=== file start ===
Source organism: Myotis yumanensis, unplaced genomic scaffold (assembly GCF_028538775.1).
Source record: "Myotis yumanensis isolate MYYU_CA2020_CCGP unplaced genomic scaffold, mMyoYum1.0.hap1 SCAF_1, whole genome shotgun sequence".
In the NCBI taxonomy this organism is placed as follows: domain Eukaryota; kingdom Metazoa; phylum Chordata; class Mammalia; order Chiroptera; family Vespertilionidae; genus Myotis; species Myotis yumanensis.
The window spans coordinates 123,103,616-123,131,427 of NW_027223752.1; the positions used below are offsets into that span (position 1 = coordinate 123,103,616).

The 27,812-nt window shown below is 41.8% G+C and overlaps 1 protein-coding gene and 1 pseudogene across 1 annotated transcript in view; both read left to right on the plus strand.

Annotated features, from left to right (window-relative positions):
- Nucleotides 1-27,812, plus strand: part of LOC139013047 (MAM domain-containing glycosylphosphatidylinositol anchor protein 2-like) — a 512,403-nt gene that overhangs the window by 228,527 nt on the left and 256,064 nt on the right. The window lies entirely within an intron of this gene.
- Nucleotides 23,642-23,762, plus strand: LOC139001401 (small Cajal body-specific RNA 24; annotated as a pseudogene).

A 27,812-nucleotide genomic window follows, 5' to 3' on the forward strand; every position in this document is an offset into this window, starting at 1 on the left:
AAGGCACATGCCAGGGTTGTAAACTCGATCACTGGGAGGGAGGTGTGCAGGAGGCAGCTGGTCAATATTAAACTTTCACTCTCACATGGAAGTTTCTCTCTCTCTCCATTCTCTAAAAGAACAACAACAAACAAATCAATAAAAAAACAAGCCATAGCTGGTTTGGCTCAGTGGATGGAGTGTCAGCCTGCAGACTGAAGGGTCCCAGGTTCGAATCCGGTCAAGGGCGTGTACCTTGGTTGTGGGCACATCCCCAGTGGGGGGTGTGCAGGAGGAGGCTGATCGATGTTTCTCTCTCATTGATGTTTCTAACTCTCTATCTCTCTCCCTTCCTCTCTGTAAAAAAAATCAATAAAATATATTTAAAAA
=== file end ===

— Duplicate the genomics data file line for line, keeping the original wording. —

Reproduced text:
Source organism: Myotis yumanensis, unplaced genomic scaffold (assembly GCF_028538775.1).
Source record: "Myotis yumanensis isolate MYYU_CA2020_CCGP unplaced genomic scaffold, mMyoYum1.0.hap1 SCAF_1, whole genome shotgun sequence".
In the NCBI taxonomy this organism is placed as follows: domain Eukaryota; kingdom Metazoa; phylum Chordata; class Mammalia; order Chiroptera; family Vespertilionidae; genus Myotis; species Myotis yumanensis.
The window spans coordinates 123,103,616-123,131,427 of NW_027223752.1; the positions used below are offsets into that span (position 1 = coordinate 123,103,616).

The 27,812-nt window shown below is 41.8% G+C and overlaps 1 protein-coding gene and 1 pseudogene across 1 annotated transcript in view; both read left to right on the plus strand.

Annotated features, from left to right (window-relative positions):
- Nucleotides 1-27,812, plus strand: part of LOC139013047 (MAM domain-containing glycosylphosphatidylinositol anchor protein 2-like) — a 512,403-nt gene that overhangs the window by 228,527 nt on the left and 256,064 nt on the right. The window lies entirely within an intron of this gene.
- Nucleotides 23,642-23,762, plus strand: LOC139001401 (small Cajal body-specific RNA 24; annotated as a pseudogene).

A 27,812-nucleotide genomic window follows, 5' to 3' on the forward strand; every position in this document is an offset into this window, starting at 1 on the left:
AAGGCACATGCCAGGGTTGTAAACTCGATCACTGGGAGGGAGGTGTGCAGGAGGCAGCTGGTCAATATTAAACTTTCACTCTCACATGGAAGTTTCTCTCTCTCTCCATTCTCTAAAAGAACAACAACAAACAAATCAATAAAAAAACAAGCCATAGCTGGTTTGGCTCAGTGGATGGAGTGTCAGCCTGCAGACTGAAGGGTCCCAGGTTCGAATCCGGTCAAGGGCGTGTACCTTGGTTGTGGGCACATCCCCAGTGGGGGGTGTGCAGGAGGAGGCTGATCGATGTTTCTCTCTCATTGATGTTTCTAACTCTCTATCTCTCTCCCTTCCTCTCTGTAAAAAAAATCAATAAAATATATTTAAAAA